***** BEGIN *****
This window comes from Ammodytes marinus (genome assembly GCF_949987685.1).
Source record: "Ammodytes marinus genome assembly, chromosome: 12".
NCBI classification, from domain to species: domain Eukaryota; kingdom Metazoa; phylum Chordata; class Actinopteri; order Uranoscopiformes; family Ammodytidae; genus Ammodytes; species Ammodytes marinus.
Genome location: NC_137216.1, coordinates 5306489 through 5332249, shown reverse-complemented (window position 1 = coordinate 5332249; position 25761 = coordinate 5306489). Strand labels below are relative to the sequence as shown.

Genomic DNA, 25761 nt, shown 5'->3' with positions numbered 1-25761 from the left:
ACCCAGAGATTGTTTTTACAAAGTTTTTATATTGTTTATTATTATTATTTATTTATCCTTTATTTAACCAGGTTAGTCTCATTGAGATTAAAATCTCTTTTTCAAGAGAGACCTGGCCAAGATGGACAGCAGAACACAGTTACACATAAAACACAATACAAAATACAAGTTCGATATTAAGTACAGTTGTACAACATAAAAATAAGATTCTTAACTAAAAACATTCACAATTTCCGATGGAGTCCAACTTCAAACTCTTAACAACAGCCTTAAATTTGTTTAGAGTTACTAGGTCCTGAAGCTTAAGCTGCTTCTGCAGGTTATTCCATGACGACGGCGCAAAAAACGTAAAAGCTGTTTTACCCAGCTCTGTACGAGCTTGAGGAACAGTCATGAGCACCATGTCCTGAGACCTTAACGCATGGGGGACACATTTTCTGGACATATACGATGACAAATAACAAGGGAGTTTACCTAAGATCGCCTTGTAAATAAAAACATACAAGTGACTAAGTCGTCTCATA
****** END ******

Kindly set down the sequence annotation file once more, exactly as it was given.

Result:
This window comes from Ammodytes marinus (genome assembly GCF_949987685.1).
Source record: "Ammodytes marinus genome assembly, chromosome: 12".
NCBI classification, from domain to species: domain Eukaryota; kingdom Metazoa; phylum Chordata; class Actinopteri; order Uranoscopiformes; family Ammodytidae; genus Ammodytes; species Ammodytes marinus.
Genome location: NC_137216.1, coordinates 5306489 through 5332249, shown reverse-complemented (window position 1 = coordinate 5332249; position 25761 = coordinate 5306489). Strand labels below are relative to the sequence as shown.

Genomic DNA, 25761 nt, shown 5'->3' with positions numbered 1-25761 from the left:
ACCCAGAGATTGTTTTTACAAAGTTTTTATATTGTTTATTATTATTATTTATTTATCCTTTATTTAACCAGGTTAGTCTCATTGAGATTAAAATCTCTTTTTCAAGAGAGACCTGGCCAAGATGGACAGCAGAACACAGTTACACATAAAACACAATACAAAATACAAGTTCGATATTAAGTACAGTTGTACAACATAAAAATAAGATTCTTAACTAAAAACATTCACAATTTCCGATGGAGTCCAACTTCAAACTCTTAACAACAGCCTTAAATTTGTTTAGAGTTACTAGGTCCTGAAGCTTAAGCTGCTTCTGCAGGTTATTCCATGACGACGGCGCAAAAAACGTAAAAGCTGTTTTACCCAGCTCTGTACGAGCTTGAGGAACAGTCATGAGCACCATGTCCTGAGACCTTAACGCATGGGGGACACATTTTCTGGACATATACGATGACAAATAACAAGGGAGTTTACCTAAGATCGCCTTGTAAATAAAAACATACAAGTGACTAAGTCGTCTCATA